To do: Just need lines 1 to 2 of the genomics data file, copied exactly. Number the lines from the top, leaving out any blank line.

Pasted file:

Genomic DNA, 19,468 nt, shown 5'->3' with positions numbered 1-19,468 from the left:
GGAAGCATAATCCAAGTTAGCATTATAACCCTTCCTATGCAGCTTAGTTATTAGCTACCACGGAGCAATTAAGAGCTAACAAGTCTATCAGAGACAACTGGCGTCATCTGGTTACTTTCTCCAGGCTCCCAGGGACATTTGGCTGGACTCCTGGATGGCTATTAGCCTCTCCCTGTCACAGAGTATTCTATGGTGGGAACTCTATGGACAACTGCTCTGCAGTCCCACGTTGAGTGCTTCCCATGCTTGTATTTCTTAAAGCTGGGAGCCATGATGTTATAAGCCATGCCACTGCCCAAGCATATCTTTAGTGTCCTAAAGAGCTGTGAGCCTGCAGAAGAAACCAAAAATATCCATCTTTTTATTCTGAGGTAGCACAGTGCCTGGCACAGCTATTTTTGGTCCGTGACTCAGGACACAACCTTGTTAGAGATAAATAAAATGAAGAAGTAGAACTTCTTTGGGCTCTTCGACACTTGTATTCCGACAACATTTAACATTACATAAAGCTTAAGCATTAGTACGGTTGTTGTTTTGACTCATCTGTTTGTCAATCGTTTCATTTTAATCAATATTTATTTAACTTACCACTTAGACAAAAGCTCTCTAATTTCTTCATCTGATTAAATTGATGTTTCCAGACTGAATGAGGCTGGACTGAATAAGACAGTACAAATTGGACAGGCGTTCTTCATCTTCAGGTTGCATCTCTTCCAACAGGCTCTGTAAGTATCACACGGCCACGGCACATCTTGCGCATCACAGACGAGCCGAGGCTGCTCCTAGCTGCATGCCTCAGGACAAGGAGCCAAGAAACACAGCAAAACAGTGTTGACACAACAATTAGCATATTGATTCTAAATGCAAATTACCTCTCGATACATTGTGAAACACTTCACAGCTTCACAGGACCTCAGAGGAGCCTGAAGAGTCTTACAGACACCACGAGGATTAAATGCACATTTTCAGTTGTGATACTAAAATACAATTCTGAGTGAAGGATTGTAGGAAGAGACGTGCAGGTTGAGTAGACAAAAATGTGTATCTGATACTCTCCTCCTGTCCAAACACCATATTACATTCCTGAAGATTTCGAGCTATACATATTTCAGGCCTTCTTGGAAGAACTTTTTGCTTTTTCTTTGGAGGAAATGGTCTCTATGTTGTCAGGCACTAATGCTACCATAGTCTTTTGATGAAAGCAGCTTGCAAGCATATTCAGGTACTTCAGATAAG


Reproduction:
Genomic DNA, 19,468 nt, shown 5'->3' with positions numbered 1-19,468 from the left:
GGAAGCATAATCCAAGTTAGCATTATAACCCTTCCTATGCAGCTTAGTTATTAGCTACCACGGAGCAATTAAGAGCTAACAAGTCTATCAGAGACAACTGGCGTCATCTGGTTACTTTCTCCAGGCTCCCAGGGACATTTGGCTGGACTCCTGGATGGCTATTAGCCTCTCCCTGTCACAGAGTATTCTATGGTGGGAACTCTATGGACAACTGCTCTGCAGTCCCACGTTGAGTGCTTCCCATGCTTGTATTTCTTAAAGCTGGGAGCCATGATGTTATAAGCCATGCCACTGCCCAAGCATATCTTTAGTGTCCTAAAGAGCTGTGAGCCTGCAGAAGAAACCAAAAATATCCATCTTTTTATTCTGAGGTAGCACAGTGCCTGGCACAGCTATTTTTGGTCCGTGACTCAGGACACAACCTTGTTAGAGATAAATAAAATGAAGAAGTAGAACTTCTTTGGGCTCTTCGACACTTGTATTCCGACAACATTTAACATTACATAAAGCTTAAGCATTAGTACGGTTGTTGTTTTGACTCATCTGTTTGTCAATCGTTTCATTTTAATCAATATTTATTTAACTTACCACTTAGACAAAAGCTCTCTAATTTCTTCATCTGATTAAATTGATGTTTCCAGACTGAATGAGGCTGGACTGAATAAGACAGTACAAATTGGACAGGCGTTCTTCATCTTCAGGTTGCATCTCTTCCAACAGGCTCTGTAAGTATCACACGGCCACGGCACATCTTGCGCATCACAGACGAGCCGAGGCTGCTCCTAGCTGCATGCCTCAGGACAAGGAGCCAAGAAACACAGCAAAACAGTGTTGACACAACAATTAGCATATTGATTCTAAATGCAAATTACCTCTCGATACATTGTGAAACACTTCACAGCTTCACAGGACCTCAGAGGAGCCTGAAGAGTCTTACAGACACCACGAGGATTAAATGCACATTTTCAGTTGTGATACTAAAATACAATTCTGAGTGAAGGATTGTAGGAAGAGACGTGCAGGTTGAGTAGACAAAAATGTGTATCTGATACTCTCCTCCTGTCCAAACACCATATTACATTCCTGAAGATTTCGAGCTATACATATTTCAGGCCTTCTTGGAAGAACTTTTTGCTTTTTCTTTGGAGGAAATGGTCTCTATGTTGTCAGGCACTAATGCTACCATAGTCTTTTGATGAAAGCAGCTTGCAAGCATATTCAGGTACTTCAGATAAG